the saberjet takes just about 1 full turn to go from ss to a full fog.
    stay low

  4. #4
    EuroFirefighter Batt18's Avatar
    Join Date
    Jan 2002
    Posts
    509

    Default

    So your flows were well below 175gpm.......? I have used Akrons before and I love the nozzles. However, one of my biggest problems with them was that they take in excess of two turns of the bumper end to reach wide fog from ss - but you say this is not so with the Sabrejet? In contrast - all TFT nozzles can reach that wide pattern with less than a turn....extremely rapid.

  5. #5
    MembersZone Subscriber
    Join Date
    Oct 2002
    Location
    Schenevus, New York
    Posts
    22

    Default

    looking at the frictin loss and flow charts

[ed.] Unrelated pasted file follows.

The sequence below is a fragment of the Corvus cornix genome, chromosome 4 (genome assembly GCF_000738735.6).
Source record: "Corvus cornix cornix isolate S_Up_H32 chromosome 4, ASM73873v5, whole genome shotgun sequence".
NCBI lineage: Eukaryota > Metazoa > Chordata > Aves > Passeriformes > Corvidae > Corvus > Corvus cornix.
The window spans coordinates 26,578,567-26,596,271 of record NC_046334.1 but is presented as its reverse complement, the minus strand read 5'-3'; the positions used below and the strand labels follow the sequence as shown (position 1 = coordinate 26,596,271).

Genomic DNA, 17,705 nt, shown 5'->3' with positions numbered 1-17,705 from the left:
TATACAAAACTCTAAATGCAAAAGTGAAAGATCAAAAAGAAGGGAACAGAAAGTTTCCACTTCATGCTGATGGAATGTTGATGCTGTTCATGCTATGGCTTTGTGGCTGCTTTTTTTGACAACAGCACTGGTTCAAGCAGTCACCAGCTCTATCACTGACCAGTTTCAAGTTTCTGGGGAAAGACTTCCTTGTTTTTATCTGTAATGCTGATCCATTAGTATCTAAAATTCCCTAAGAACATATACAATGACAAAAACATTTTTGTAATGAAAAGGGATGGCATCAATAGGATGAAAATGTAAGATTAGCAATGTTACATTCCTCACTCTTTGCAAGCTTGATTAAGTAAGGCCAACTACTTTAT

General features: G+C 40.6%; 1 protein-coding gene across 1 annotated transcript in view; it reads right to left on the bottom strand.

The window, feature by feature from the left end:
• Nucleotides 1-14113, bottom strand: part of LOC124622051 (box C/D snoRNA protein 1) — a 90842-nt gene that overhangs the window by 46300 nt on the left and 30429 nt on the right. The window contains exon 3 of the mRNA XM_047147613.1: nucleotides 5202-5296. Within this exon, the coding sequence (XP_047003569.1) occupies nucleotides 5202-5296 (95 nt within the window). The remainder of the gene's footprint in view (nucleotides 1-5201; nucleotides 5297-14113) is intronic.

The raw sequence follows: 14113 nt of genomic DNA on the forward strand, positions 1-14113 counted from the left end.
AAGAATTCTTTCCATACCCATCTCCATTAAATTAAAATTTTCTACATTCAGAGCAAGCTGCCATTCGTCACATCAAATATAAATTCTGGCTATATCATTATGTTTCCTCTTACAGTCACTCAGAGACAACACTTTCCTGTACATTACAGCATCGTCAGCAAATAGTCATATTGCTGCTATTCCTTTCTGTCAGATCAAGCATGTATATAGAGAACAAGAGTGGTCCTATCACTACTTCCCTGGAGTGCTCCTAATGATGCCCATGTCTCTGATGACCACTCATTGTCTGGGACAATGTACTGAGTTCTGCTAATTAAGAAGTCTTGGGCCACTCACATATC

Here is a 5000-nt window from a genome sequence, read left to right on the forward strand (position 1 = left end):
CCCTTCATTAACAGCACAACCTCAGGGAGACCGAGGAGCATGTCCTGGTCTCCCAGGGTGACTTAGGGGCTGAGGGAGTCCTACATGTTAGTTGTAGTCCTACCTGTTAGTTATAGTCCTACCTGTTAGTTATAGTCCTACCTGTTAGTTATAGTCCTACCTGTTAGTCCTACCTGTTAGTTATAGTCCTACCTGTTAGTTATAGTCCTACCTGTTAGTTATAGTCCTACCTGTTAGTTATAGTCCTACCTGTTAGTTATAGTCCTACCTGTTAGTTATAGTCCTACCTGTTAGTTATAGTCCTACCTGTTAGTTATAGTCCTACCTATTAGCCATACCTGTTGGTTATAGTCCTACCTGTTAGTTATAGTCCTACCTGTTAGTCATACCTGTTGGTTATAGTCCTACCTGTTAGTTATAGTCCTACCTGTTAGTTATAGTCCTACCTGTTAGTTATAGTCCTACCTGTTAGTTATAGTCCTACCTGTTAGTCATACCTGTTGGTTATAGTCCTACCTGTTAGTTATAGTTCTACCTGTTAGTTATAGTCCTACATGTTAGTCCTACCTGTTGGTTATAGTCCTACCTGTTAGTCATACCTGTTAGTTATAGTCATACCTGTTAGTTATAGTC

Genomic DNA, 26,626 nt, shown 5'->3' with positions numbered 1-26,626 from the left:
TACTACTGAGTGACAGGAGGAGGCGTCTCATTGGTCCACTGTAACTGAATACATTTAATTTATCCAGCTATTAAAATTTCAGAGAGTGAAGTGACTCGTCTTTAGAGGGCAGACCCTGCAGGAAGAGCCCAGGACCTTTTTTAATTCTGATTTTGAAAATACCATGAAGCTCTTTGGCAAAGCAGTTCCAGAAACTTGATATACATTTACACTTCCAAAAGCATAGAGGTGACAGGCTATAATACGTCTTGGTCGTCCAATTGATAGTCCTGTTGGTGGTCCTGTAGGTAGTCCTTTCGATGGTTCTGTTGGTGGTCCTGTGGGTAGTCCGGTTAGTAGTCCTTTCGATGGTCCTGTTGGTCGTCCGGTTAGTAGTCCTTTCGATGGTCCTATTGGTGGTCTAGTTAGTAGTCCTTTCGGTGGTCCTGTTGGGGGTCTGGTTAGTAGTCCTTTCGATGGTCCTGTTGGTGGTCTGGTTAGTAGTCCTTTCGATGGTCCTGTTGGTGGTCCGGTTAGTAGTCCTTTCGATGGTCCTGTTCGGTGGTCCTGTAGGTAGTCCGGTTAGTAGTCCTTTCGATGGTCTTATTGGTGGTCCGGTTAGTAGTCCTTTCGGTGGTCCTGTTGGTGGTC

15/16 nozzle at 45psi flows 175 gpm
    there for 140 dp would give a tp of 46 psi
    I stand corrected it does take about 2 turns of the nozzle to go form ss to full fog. stay safe

  6. #6
    Forum Member FyredUp's Avatar
    Join Date
    Jul 1999
    Location
    Rural Wisconsin, Retired from the burbs of Milwaukee
    Posts
    9,844

    Default

    We played with the saberjet here. I think if you view it as a smoothbore for fire attack and a fog for venting or wetting down after the fire is out, it can be a valuable tool.

    Batt18...Fog offers protection? Why do we still say that? If you use a fog stream in a room you are in that is superheated you will steam yourself. Fog offering protection in interior fire attack is an idea we have to quit passing along, it is no magical curtain that stops heat in that environment. Unless the fog stream is putting out enough gpms to extinguish the fire your water is doing nothing more than turning to steam and just making it hotter where you are.